In the 1970s the Black Power movements empowered many African Americans. Their motto was “Black is Beautiful” and many men and women wore their hair out in big, beautiful afros. In the 1980s that all changed. With more opportunities for women and even Black women, it was important to conform to what was considered professionally acceptable–meaning straight, fine hair. As more Black women began to appear in the media as celebrities, it was pretty obvious they were the ones with European features. Think Beyonce’s straight blond weave, narrow nose, and light tan skin. Think Tyra Banks and Naomi Campbell. Yes, these women are of color, but they all have very European features.
If African American women only see these images of women with straight hair, lighter skin, and smaller noses (many of which are nose jobs) then that’s what they (we) are going to start to believe is beauty. There is a scarcity of Black women in the media as it is and the ones that are there certainly don’t represent the majority of us. Just look at Michelle Obama’s hair.
While I would like to think hair is a choice for every woman, it definitely has more significance for Black women. When you say Gabby’s hair is bad, you’re saying that Black women are only beautiful when they mimic White women. You’re saying that Black women should be striving to be like White women. That’s really sad. Though it’s understandable. If you’re told something about yourself enough, by enough people, you’ll start to believe it. It wasn’t just a few people who disliked African American people, it was a whole country that hated us, owned us, that degraded us, and wanted us to feel ugly. That kind of rejection can last a really long time, even after some law was passed saying everyone is equal. If society, laws, employers, TV, movies, and magazines tell you you’re ugly, you’re going to do everything to try and be beautiful. For many, beautiful = White.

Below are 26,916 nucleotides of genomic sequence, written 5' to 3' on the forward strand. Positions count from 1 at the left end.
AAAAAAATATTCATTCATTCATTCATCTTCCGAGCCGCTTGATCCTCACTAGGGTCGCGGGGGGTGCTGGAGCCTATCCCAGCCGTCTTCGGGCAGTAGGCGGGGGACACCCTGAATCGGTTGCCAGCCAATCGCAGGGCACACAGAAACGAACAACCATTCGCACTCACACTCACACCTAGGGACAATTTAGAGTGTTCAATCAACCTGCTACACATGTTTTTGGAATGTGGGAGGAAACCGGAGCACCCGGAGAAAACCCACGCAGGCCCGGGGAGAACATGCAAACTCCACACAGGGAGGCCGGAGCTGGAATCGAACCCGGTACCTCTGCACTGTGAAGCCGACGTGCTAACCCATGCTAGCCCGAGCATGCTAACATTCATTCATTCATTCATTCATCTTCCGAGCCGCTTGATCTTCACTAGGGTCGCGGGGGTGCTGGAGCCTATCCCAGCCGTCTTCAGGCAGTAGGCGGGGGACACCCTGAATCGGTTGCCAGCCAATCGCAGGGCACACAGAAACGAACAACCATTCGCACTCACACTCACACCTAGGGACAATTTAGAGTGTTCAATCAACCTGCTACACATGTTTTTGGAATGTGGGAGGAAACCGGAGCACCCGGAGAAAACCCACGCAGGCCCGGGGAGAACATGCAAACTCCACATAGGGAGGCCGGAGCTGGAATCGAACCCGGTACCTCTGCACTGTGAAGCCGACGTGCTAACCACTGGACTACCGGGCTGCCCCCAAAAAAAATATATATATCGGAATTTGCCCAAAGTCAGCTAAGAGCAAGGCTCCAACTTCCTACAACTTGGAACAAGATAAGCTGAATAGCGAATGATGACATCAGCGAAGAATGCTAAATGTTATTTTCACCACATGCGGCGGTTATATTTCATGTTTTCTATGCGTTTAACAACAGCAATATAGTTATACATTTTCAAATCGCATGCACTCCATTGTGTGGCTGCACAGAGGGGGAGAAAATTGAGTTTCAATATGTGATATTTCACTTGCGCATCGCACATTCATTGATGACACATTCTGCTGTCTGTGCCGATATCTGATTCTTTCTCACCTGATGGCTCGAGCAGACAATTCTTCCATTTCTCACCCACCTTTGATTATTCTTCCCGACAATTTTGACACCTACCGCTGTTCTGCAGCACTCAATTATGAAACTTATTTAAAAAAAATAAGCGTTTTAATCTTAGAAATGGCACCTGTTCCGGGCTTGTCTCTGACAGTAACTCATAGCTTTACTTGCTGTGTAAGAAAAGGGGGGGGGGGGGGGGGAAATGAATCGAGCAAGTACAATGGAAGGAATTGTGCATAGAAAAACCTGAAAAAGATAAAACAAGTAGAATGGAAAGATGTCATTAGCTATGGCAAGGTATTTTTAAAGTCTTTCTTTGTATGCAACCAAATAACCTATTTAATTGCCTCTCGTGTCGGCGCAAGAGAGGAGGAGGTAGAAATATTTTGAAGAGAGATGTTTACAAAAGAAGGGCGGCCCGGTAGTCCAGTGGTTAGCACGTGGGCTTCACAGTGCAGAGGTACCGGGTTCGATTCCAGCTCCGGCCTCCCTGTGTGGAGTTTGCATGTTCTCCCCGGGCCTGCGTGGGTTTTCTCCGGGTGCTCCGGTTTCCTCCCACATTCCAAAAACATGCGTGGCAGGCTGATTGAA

If you like straightening your hair (I do) or wearing it natural that’s fine. Neither is wrong or a better way of representing your race. You just shouldn’t feel pressured to wear it one way or pressure others to do the same as you.
Though I am ashamed that it’s other African American women hating on Gabby–I get it. They’re mad that she is representing them in a way that society doesn’t consider beautiful. What’s ironic is that Gabby is representing Black women–Black features–on an international level in a way that many African American celebrities do not. They should be proud to see a girl with darker skin and freer hair winning Gold. Girls who look like her should be proud to look like her, they shouldn’t be telling her to conform because they have. Black beauty isn’t limited to the Halle Berrys of the world–it’s quite unfortunate when Black people can’t see that.
What do you think about Gabby’s hair controversy? Do you have African American hair? Let us know in the comments!